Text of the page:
April 14, 2013 |
NEW YORK - Like world-class athletes, actors often measure their achievements by the degree of difficulty. Does a part require an unusual amount of range? An extraordinary number of man hours? Is it simply a matter of a chewy set of lines to get one's lips around? By all these standards, Alan Cumming would be an extreme-sports medalist. In a stage turn that will last nearly two hours, Cumming is set to play the part of Macbeth. Or, rather, the parts of Macbeth, as he tackles 15 roles from the Shakespearean tragedy, including the title character, Banquo, Duncan, Lady Macbeth and plenty of others (as well as, in a story that frames the performance, a disoriented mental patient reenacting the play)
April 10, 2013 |
Even by his hyphenate standards, Alan Cumming has been pretty busy lately. The Tony-winner and Emmy-nominee's role as slick campaign manager Eli Gold on "The Good Wife" continues to be meaty, with the series recently picked up for a fifth season. He's set to star in a one-man "Macbeth" that opens on Broadway later this month (more on that shortly). And now he has several film projects in the works. Cumming tells The Times that he's come aboard to star in "First-Class Man," the long-developed Roger Spottiswoode film about an Indian prodigy who makes the move from his native country to Cambridge, England.
March 21, 2013 |
If the title of Donald Freed's new play, now at the Skylight Theatre, doesn't prompt you to quote Macbeth (“Tomorrow and tomorrow and tomorrow…”), you are probably not its intended demographic. The heart of “Tomorrow” is three actors discussing and rehearsing scenes from the Shakespeare tragedy. And, yes, it sounds dry and cerebral, like something only a dramaturge would be into. As I actually have a degree in dramaturgy, you might roll your eyes when I say I was on the edge of my seat as I watched the characters hunt Lady Macbeth's psychology through the text, history and their own pasts.
July 19, 2012 |
Meet the Macbeths, a charming, upwardly mobile couple grieving over the death of their only child. Director Jessica Kubzansky's interpretation of Shakespeare's “Macbeth,” currently on view in a satisfyingly foggy, bloody production by the Antaeus Company, opens with a funeral. Macbeth (Rob Nagle in the performance I saw; all the roles are double-cast) and his wife (Tessa Auberjonois) place a tiny shrouded body in a coffin, wordlessly but movingly communicating the couple's grief and mutual love.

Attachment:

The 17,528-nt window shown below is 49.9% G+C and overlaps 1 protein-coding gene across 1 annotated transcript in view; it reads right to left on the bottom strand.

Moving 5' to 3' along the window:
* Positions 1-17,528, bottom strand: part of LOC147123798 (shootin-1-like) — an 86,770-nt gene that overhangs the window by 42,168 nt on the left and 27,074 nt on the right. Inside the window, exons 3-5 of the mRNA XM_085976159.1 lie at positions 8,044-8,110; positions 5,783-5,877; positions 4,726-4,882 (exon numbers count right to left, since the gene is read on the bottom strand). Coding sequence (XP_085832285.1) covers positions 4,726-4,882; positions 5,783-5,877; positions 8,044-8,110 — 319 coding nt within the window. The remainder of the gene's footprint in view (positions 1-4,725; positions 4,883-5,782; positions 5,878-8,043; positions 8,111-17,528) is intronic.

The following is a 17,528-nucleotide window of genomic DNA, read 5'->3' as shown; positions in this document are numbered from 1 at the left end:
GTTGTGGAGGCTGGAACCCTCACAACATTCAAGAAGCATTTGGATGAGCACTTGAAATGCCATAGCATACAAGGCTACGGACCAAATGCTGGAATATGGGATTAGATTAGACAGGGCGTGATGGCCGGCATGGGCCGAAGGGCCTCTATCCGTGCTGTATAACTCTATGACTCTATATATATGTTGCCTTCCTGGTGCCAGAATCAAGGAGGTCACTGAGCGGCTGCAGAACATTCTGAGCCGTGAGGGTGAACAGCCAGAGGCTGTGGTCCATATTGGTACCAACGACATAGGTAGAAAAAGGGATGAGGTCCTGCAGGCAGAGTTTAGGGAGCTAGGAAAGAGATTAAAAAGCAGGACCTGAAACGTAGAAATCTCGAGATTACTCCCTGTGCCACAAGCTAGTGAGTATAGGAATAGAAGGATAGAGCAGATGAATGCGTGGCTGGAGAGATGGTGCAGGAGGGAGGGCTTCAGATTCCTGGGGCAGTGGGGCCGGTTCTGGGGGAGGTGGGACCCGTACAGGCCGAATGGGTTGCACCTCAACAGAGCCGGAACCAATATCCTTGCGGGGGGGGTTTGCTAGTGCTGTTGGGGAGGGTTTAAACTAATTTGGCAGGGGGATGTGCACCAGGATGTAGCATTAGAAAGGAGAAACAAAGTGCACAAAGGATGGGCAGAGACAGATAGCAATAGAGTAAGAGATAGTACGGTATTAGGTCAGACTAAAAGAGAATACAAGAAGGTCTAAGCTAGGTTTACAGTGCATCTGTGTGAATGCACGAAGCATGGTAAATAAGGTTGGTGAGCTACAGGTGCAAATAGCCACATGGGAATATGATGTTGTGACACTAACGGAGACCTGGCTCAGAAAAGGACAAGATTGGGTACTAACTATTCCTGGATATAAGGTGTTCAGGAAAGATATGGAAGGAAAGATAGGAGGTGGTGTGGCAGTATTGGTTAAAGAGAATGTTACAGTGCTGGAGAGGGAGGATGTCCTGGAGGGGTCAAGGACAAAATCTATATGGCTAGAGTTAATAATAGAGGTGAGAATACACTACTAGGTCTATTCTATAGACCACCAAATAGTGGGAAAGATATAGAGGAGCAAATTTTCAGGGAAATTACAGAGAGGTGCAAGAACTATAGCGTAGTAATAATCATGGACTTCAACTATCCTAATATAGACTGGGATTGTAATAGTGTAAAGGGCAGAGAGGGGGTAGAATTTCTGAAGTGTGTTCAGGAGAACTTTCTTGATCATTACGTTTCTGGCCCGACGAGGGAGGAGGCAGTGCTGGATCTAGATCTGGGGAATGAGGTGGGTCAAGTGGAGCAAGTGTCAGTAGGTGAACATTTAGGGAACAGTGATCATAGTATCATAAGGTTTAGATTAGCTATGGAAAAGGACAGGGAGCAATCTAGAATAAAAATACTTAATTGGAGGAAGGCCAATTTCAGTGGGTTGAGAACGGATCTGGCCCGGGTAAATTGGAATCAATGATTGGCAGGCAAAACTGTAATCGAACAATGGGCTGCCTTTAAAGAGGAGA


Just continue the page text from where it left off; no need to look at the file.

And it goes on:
November 18, 2009 |
The villages of Botswana are full of music. Gospel music. Choral music. The singsong repetitive music of rote classroom learning. But not opera, until now. As a small girl in the village of Ramotswa, Tshenolo Segokgo learned to sing in a church choir. She grew up and moved to the capital, Gabarone, for vocal lessons. Then one day in 2004, her music teacher put on an opera CD. "It felt like it was angels singing," she recalls. :: Five years later, on a purple African night, operatic strains rise from a white, corrugated-iron shed in the bush.
April 9, 2008 |
NEW YORK -- Patrick Stewart's suave performance in the Chichester Festival Theatre production of "Macbeth," which opened Tuesday at the Lyceum Theatre on Broadway, can be scored a triumph, but it comes with a few provisos. Hardly anyone ever gets this most tempting of Shakespearean roles right. By comparison, Hamlet, Othello and King Lear -- tough as they are to pull off -- are more amenable to partial successes. When actors fail in these parts, they tend to fail upward.